A very suggestive paper entitled "Hints at the Kinship and History of Birds as shown by their Eggs" is contributed by Mr. Jas. Newton Baskett. Some coloration seems to be regarded by the author as of a survival nature. "The modern birds have come out of an unknown region, bringing with them their desire to get back—and their eggs marked to suit the foreign surroundings.... The bird which in the Arctics long ago may have lined its nest with green moss or grey lichens, may now floor it with flax in Dakota, or pad it with cotton in Texas; and yet in either deposit a solid green or mottled greyish egg in keeping with the colours of 'the old house at home.'"
Another instructive memoir is that by J.J. Quelch "On the Birds of British Guiana." The birds of this habitat have very pronounced features, such as the large number of species, the marked abundance of the individuals of a species, and an astonishing brilliance of plumage. Food relations are also peculiar: many Hawks examined at different times of the year, and in different places, have revealed only a diet of moths, beetles, grasshoppers, locusts, leaves, and fruit. The vultures, Cathartes, in the forest districts, contain almost invariably a preponderance of fruit and leaves; while Mycteria, the Giant Stork, in the depth of the dry and wet seasons lives on beetles, grasshoppers, and locusts. We must conclude a hasty survey by noticing the more personal contribution of Paul Leverkuhn, of Bulgaria, on "Ornithologists, Past and Present." The author possesses a collection of ornithologists' portraits "which is said to be the richest one in the world," and he is still desirous of receiving additions to his albums. It is well to know where such collections are amassed, and it is to be wished that copies of some may from time to time be published. How we would all value to-day the inspection of a portrait of Gilbert White of Selborne.
This delightfully illustrated little volume is written by a true lover of birds, who, by protection and affording facilities for nesting, has during the last few years had no fewer than thirty-six "species of our wild birds nesting in and around my own garden. shrubbery, and buildings," and the main object of the publication is to give "some information from actual experience on this subject, which I trust may induce others to do something for the preservation of our fast-diminishing wild birds."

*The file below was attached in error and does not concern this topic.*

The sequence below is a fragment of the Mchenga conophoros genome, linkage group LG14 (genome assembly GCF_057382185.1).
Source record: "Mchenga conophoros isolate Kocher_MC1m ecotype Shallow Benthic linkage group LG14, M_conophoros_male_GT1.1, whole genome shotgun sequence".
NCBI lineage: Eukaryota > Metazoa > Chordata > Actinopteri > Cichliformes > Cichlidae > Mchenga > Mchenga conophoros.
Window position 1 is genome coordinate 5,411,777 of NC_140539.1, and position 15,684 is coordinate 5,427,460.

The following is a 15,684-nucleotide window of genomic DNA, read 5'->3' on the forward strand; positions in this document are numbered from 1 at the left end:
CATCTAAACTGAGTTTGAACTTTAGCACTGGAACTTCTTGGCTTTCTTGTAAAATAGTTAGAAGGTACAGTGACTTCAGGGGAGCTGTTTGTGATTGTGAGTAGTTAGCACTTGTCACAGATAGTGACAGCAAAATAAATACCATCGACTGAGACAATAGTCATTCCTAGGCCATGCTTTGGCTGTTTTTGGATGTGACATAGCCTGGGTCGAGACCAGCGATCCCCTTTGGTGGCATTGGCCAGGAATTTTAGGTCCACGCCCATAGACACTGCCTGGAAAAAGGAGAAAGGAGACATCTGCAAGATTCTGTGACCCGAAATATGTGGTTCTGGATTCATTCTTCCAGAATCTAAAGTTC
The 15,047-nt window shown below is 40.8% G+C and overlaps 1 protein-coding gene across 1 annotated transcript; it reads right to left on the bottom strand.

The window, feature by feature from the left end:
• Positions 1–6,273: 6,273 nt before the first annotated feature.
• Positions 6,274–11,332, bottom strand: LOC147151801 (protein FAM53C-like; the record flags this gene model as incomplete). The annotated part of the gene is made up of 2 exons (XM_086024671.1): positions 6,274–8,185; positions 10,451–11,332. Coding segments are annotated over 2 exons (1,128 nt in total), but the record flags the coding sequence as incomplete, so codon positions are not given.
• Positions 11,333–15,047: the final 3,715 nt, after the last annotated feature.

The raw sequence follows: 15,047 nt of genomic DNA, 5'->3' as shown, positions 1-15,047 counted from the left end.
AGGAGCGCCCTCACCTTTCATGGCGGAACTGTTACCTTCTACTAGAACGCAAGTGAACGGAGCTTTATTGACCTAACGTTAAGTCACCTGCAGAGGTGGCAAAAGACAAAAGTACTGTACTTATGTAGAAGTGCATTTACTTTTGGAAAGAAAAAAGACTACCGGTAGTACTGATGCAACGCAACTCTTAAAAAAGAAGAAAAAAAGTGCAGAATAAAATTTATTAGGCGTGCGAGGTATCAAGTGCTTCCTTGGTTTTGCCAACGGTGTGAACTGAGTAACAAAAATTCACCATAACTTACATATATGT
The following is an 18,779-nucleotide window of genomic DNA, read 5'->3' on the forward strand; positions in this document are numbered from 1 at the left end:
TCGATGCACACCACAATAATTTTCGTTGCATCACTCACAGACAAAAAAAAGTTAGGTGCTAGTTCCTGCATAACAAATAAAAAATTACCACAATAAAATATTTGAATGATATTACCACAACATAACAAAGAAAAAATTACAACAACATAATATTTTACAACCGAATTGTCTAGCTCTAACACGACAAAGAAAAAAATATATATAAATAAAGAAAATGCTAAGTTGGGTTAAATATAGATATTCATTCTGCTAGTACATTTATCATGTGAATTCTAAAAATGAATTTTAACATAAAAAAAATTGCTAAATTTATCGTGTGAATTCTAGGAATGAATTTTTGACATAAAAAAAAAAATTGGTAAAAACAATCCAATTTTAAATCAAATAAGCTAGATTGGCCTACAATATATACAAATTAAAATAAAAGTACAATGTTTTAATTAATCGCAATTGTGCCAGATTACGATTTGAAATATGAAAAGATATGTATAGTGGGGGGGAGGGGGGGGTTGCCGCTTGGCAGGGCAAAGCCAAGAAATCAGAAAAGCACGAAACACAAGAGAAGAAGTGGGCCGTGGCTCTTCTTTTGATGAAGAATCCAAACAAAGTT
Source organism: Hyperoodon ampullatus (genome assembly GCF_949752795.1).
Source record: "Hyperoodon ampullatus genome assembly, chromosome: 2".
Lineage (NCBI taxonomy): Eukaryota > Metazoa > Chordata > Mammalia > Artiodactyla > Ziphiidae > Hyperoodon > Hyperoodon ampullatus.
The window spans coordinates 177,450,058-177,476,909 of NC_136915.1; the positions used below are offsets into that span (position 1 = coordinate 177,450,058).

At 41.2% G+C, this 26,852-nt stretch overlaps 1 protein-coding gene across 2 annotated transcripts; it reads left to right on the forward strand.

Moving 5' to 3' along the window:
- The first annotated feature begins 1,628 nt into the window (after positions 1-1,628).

Parts I. and II. are devoted to a résumé of the governmental edicts passed in this country for wild bird protection, and to the mediæval bird laws directed to the same purpose.
Part III. deals with the more important consideration of "Bird Nesting Boxes," in which the author not only details his own successful contrivances, but gives examples of similar measures pursued for the same purpose by other well-known naturalists and admirers of our native avian fauna. One observation is to be noted: "Many of our bird lovers seem to consider that success in attracting birds to nesting-boxes depends to a great extent on the aspect in which the boxes are placed, and probably a south or south-east aspect is the best, as the birds then get more sun; on the other hand, I have frequently found Flycatchers building against walls having a westerly and even northerly aspect, and Tits and Redstarts nesting in holes directly facing the north; so that it seems really to be of little moment in what direction a nesting-box or hole faces, if the bird finds the spot sufficiently quiet to carry on its nesting and family duties, and sufficiently sheltered from rain."